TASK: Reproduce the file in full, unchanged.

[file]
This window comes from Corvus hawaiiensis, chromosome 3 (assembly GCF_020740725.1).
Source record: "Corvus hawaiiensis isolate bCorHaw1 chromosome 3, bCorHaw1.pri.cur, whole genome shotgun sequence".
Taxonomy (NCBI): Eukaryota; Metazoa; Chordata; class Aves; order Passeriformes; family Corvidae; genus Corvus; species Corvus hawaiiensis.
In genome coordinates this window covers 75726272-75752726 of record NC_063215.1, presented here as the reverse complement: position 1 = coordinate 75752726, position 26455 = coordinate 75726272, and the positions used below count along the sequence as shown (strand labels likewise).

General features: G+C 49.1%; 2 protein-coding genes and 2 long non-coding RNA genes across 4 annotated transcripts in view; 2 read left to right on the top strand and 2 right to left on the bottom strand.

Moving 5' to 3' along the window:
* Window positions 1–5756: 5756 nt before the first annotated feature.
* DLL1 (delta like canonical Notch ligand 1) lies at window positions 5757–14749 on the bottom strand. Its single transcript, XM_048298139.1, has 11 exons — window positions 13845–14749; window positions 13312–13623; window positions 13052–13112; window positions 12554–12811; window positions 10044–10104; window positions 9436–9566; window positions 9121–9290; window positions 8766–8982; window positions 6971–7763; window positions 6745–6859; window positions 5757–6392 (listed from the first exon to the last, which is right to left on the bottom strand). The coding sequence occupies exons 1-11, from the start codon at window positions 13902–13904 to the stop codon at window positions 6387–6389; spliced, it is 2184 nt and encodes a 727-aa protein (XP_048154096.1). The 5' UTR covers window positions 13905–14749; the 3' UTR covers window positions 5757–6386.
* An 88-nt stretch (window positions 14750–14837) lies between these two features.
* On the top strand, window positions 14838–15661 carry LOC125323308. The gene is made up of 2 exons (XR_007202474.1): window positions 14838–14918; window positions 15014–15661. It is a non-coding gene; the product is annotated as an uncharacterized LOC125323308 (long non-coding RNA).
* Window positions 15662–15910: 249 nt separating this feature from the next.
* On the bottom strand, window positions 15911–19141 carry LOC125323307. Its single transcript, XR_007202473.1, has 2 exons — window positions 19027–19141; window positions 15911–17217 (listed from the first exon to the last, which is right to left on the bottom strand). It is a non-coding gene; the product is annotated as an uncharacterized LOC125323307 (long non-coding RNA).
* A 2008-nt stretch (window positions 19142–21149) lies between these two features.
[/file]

This window comes from Corvus hawaiiensis, chromosome 3 (assembly GCF_020740725.1).
Source record: "Corvus hawaiiensis isolate bCorHaw1 chromosome 3, bCorHaw1.pri.cur, whole genome shotgun sequence".
Taxonomy (NCBI): Eukaryota; Metazoa; Chordata; class Aves; order Passeriformes; family Corvidae; genus Corvus; species Corvus hawaiiensis.
In genome coordinates this window covers 75726272-75752726 of record NC_063215.1, presented here as the reverse complement: position 1 = coordinate 75752726, position 26455 = coordinate 75726272, and the positions used below count along the sequence as shown (strand labels likewise).

General features: G+C 49.1%; 2 protein-coding genes and 2 long non-coding RNA genes across 4 annotated transcripts in view; 2 read left to right on the top strand and 2 right to left on the bottom strand.

Moving 5' to 3' along the window:
* Window positions 1–5756: 5756 nt before the first annotated feature.
* DLL1 (delta like canonical Notch ligand 1) lies at window positions 5757–14749 on the bottom strand. Its single transcript, XM_048298139.1, has 11 exons — window positions 13845–14749; window positions 13312–13623; window positions 13052–13112; window positions 12554–12811; window positions 10044–10104; window positions 9436–9566; window positions 9121–9290; window positions 8766–8982; window positions 6971–7763; window positions 6745–6859; window positions 5757–6392 (listed from the first exon to the last, which is right to left on the bottom strand). The coding sequence occupies exons 1-11, from the start codon at window positions 13902–13904 to the stop codon at window positions 6387–6389; spliced, it is 2184 nt and encodes a 727-aa protein (XP_048154096.1). The 5' UTR covers window positions 13905–14749; the 3' UTR covers window positions 5757–6386.
* An 88-nt stretch (window positions 14750–14837) lies between these two features.
* On the top strand, window positions 14838–15661 carry LOC125323308. The gene is made up of 2 exons (XR_007202474.1): window positions 14838–14918; window positions 15014–15661. It is a non-coding gene; the product is annotated as an uncharacterized LOC125323308 (long non-coding RNA).
* Window positions 15662–15910: 249 nt separating this feature from the next.
* On the bottom strand, window positions 15911–19141 carry LOC125323307. Its single transcript, XR_007202473.1, has 2 exons — window positions 19027–19141; window positions 15911–17217 (listed from the first exon to the last, which is right to left on the bottom strand). It is a non-coding gene; the product is annotated as an uncharacterized LOC125323307 (long non-coding RNA).
* A 2008-nt stretch (window positions 19142–21149) lies between these two features.